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Statement on Iran’s Nuclear Program
November 24, 2013 - Foreign Affairs Minister John Baird today issued the following statement:
“Canada has long held the view that every diplomatic measure should be taken to ensure Iran never obtains a nuclear weapon. We appreciate the earnest efforts of the P5+1.
“Effective sanctions have brought the regime to present a more moderate front and open the door to negotiations. Today's deal cannot be abused or undermined by deception. The Iranian people deserve the freedom and prosperity that they have been denied for too long by the regime's nuclear ambitions. Until then, Canadian sanctions will remain tough, and in full force.
“A nuclear Iran is not just a threat to Canada and its allies, but it would also seriously damage the integrity of decades of work on nuclear non-proliferation. It would provoke other neighbouring states to develop their own nuclear deterrent in an already volatile region.
“We will evaluate today's deal not just on the merits of its words, but more importantly on its verifiable implementation and unfettered access of all Iranian nuclear facilities.”
A backgrounder follows.
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Backgrounder – Sanctions Against Iran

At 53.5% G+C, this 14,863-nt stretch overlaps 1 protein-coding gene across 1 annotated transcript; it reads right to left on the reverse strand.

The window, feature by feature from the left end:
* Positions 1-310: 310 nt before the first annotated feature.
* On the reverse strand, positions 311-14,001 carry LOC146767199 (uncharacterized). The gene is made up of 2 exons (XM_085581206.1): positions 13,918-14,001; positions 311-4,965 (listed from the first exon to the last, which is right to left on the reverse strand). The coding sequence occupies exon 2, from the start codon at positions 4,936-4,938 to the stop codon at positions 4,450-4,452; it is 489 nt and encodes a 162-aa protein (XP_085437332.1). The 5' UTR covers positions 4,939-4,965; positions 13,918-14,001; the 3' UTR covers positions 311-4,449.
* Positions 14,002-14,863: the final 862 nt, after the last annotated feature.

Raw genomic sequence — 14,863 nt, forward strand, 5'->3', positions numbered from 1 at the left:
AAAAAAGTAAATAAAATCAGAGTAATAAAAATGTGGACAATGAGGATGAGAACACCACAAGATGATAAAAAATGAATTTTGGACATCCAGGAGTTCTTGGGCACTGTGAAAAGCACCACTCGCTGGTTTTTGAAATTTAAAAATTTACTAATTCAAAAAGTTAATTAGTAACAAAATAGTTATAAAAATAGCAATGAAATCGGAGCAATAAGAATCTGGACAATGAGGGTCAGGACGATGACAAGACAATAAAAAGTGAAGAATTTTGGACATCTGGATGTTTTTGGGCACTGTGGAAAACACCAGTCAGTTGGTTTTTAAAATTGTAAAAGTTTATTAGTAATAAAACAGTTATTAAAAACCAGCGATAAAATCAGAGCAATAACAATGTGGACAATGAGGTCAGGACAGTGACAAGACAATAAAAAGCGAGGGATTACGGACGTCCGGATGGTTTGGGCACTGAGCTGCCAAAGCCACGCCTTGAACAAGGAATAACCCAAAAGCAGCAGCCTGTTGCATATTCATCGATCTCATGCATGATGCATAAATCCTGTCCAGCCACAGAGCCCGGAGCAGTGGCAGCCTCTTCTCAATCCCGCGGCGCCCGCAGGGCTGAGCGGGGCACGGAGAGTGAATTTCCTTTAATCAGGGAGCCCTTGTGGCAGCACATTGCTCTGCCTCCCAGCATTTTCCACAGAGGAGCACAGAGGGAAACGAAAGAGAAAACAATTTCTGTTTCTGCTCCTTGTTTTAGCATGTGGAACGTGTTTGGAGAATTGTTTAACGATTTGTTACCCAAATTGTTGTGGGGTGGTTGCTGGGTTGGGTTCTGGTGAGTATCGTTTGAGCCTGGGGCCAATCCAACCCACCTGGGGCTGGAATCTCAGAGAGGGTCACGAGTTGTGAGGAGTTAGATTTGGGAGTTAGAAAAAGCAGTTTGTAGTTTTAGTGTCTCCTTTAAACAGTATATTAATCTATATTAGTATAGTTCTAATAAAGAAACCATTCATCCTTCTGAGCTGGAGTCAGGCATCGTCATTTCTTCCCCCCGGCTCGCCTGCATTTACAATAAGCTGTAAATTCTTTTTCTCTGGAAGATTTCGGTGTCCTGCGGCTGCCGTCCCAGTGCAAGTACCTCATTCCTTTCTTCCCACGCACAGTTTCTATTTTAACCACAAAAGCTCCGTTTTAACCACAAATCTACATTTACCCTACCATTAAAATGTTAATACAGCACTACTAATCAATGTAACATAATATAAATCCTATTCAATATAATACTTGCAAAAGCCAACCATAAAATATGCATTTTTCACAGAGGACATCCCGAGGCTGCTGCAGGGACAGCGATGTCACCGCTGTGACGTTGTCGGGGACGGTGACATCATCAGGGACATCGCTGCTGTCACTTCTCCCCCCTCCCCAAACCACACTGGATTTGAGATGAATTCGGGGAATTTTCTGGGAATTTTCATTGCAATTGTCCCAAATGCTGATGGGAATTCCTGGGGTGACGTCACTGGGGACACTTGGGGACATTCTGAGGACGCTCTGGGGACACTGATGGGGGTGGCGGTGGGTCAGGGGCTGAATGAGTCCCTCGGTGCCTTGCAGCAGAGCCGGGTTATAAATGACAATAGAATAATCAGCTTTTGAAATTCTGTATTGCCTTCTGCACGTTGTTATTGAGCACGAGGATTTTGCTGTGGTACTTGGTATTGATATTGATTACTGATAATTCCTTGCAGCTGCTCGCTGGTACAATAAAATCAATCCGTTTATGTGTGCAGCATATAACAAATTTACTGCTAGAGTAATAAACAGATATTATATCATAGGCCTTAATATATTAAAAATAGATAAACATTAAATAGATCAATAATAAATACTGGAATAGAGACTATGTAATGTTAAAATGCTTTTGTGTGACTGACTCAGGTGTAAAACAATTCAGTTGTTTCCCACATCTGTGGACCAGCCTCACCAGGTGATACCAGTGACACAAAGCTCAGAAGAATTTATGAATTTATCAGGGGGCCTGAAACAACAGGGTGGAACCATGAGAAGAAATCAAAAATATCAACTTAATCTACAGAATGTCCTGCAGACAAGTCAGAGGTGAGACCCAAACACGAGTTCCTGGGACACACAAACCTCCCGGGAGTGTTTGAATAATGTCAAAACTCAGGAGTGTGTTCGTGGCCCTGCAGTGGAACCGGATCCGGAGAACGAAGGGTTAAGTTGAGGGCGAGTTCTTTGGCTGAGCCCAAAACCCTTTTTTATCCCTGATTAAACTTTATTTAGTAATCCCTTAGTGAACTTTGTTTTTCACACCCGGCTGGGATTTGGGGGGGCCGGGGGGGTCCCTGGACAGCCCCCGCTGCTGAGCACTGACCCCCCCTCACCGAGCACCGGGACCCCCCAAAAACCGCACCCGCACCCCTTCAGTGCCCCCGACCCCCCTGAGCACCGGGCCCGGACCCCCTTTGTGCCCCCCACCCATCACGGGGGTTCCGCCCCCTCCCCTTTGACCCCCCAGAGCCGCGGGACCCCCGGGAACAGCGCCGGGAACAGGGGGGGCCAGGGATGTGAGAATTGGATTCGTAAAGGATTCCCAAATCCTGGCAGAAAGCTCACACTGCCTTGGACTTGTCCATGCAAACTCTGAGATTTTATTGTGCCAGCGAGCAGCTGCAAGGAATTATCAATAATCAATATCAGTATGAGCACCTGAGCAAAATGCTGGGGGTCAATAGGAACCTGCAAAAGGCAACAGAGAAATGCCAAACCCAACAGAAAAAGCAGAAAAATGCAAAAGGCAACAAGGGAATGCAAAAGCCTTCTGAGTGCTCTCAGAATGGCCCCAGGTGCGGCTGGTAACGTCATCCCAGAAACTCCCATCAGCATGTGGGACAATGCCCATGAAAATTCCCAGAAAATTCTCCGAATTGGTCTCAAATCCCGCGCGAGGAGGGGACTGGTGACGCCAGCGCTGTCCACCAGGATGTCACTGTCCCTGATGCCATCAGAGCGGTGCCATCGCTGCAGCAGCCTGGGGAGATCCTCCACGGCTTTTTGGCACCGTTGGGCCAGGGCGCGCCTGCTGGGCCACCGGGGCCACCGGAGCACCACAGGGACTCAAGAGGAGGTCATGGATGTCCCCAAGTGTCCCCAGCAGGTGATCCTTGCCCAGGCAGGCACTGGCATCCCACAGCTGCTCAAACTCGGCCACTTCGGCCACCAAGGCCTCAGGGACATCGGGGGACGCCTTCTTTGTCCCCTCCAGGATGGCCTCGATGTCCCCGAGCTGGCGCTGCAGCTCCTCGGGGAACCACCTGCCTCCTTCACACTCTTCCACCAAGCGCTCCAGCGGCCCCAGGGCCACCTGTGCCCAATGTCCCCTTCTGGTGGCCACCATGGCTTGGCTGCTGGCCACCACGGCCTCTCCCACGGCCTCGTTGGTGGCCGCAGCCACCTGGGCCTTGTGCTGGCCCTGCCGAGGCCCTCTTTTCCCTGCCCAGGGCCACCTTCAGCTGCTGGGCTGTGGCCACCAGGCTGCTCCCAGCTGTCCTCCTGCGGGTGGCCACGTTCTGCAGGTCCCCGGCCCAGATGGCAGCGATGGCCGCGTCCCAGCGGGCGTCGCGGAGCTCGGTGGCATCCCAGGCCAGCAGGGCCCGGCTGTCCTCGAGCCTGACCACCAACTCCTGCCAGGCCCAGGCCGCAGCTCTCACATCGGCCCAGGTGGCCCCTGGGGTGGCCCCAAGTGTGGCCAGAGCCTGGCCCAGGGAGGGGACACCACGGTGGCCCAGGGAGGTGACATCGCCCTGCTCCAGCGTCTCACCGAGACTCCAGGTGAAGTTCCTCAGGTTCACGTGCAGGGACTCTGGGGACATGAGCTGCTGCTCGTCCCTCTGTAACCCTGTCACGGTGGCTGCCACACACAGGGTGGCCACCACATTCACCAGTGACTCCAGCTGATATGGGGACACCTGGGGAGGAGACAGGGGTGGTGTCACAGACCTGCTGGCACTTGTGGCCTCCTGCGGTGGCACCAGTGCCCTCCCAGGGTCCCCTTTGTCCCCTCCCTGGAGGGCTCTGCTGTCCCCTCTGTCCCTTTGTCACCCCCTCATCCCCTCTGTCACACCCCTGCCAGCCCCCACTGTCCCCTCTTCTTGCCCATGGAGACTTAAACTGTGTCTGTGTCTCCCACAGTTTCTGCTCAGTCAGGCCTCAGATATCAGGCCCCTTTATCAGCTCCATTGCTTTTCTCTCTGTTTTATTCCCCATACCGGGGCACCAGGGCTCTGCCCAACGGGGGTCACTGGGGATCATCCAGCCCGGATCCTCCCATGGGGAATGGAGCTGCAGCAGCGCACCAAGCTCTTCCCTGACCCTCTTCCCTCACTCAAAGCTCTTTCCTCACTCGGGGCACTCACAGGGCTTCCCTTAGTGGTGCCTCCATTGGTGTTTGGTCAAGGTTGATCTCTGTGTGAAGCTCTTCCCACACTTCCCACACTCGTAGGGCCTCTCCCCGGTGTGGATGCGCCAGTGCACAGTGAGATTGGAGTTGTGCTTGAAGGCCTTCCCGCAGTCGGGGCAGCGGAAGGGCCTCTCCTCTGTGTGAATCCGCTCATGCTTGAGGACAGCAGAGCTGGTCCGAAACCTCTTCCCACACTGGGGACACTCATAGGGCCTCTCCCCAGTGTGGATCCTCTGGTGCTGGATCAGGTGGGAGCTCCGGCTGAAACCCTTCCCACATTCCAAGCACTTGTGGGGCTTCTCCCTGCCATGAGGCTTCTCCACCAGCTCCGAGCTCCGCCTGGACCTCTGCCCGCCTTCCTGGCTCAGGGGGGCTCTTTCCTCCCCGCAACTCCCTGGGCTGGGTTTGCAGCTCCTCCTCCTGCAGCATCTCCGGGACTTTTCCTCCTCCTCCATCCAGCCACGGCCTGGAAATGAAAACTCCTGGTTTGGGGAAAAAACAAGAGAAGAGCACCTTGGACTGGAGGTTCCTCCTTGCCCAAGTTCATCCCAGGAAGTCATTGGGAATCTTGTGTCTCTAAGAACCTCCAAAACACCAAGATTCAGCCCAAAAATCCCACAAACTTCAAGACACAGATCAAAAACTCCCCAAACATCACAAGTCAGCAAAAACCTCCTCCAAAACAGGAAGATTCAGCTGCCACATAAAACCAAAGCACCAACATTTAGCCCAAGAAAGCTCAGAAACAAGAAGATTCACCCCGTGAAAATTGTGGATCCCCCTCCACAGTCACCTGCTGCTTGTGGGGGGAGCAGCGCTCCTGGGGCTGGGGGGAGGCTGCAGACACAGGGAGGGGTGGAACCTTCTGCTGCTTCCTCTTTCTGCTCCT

Iran remains subject to eight United Nations Security Council resolutions, including sanctions, and 12 International Atomic Energy Agency (IAEA) Board of Governors resolutions for its undeclared and proliferation-relevant nuclear activities.
Canada has implemented a system of sweeping and stringent nuclear and economic sanctions against Iran, expanding those imposed by the UN Security Council and our Allies, to compel Iran to engage meaningfully with the international community, including through the P5+1 and the IAEA. The Canadian ban on Iranian imports and exports goes well beyond sanctions stipulated by the Security Council. Canada will maintain these tough sanctions against Iran in order that it take a different path for its nuclear program.
Iran also recently agreed to a “New Framework for Cooperation” with the IAEA (November 11, 2013), which includes access to some new nuclear sites in Iran. In order to establish that the Iranian nuclear program is devoted solely to peaceful purposes, the IAEA requires access to all relevant sites, equipment, persons, and documents in Iran. We urge Iran to provide this access without delay.
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